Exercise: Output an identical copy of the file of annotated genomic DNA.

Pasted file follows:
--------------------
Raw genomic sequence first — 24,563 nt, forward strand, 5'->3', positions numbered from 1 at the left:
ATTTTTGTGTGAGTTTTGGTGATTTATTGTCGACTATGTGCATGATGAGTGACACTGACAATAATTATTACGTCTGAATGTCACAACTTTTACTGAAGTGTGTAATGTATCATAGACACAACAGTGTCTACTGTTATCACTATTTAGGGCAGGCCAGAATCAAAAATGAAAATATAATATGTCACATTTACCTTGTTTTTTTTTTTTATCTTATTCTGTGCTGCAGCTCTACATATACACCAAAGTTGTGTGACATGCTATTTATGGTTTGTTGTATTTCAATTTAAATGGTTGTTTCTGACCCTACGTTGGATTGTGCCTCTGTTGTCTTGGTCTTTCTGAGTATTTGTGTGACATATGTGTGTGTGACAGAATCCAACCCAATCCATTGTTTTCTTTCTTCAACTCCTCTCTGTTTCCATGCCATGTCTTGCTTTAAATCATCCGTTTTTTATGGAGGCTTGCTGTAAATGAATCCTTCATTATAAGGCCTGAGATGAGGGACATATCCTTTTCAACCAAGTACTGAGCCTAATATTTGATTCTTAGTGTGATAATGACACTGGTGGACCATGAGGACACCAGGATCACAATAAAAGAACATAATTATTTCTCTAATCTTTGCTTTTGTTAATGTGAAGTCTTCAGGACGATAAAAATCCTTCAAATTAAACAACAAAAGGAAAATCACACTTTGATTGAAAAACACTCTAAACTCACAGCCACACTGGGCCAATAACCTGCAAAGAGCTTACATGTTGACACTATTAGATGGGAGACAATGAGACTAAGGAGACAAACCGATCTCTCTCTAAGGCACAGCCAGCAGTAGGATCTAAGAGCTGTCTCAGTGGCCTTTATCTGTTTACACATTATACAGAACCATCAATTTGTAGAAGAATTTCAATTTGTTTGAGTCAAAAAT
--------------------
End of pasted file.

Raw genomic sequence first — 24,563 nt, forward strand, 5'->3', positions numbered from 1 at the left:
ATTTTTGTGTGAGTTTTGGTGATTTATTGTCGACTATGTGCATGATGAGTGACACTGACAATAATTATTACGTCTGAATGTCACAACTTTTACTGAAGTGTGTAATGTATCATAGACACAACAGTGTCTACTGTTATCACTATTTAGGGCAGGCCAGAATCAAAAATGAAAATATAATATGTCACATTTACCTTGTTTTTTTTTTTTATCTTATTCTGTGCTGCAGCTCTACATATACACCAAAGTTGTGTGACATGCTATTTATGGTTTGTTGTATTTCAATTTAAATGGTTGTTTCTGACCCTACGTTGGATTGTGCCTCTGTTGTCTTGGTCTTTCTGAGTATTTGTGTGACATATGTGTGTGTGACAGAATCCAACCCAATCCATTGTTTTCTTTCTTCAACTCCTCTCTGTTTCCATGCCATGTCTTGCTTTAAATCATCCGTTTTTTATGGAGGCTTGCTGTAAATGAATCCTTCATTATAAGGCCTGAGATGAGGGACATATCCTTTTCAACCAAGTACTGAGCCTAATATTTGATTCTTAGTGTGATAATGACACTGGTGGACCATGAGGACACCAGGATCACAATAAAAGAACATAATTATTTCTCTAATCTTTGCTTTTGTTAATGTGAAGTCTTCAGGACGATAAAAATCCTTCAAATTAAACAACAAAAGGAAAATCACACTTTGATTGAAAAACACTCTAAACTCACAGCCACACTGGGCCAATAACCTGCAAAGAGCTTACATGTTGACACTATTAGATGGGAGACAATGAGACTAAGGAGACAAACCGATCTCTCTCTAAGGCACAGCCAGCAGTAGGATCTAAGAGCTGTCTCAGTGGCCTTTATCTGTTTACACATTATACAGAACCATCAATTTGTAGAAGAATTTCAATTTGTTTGAGTCAAAAAT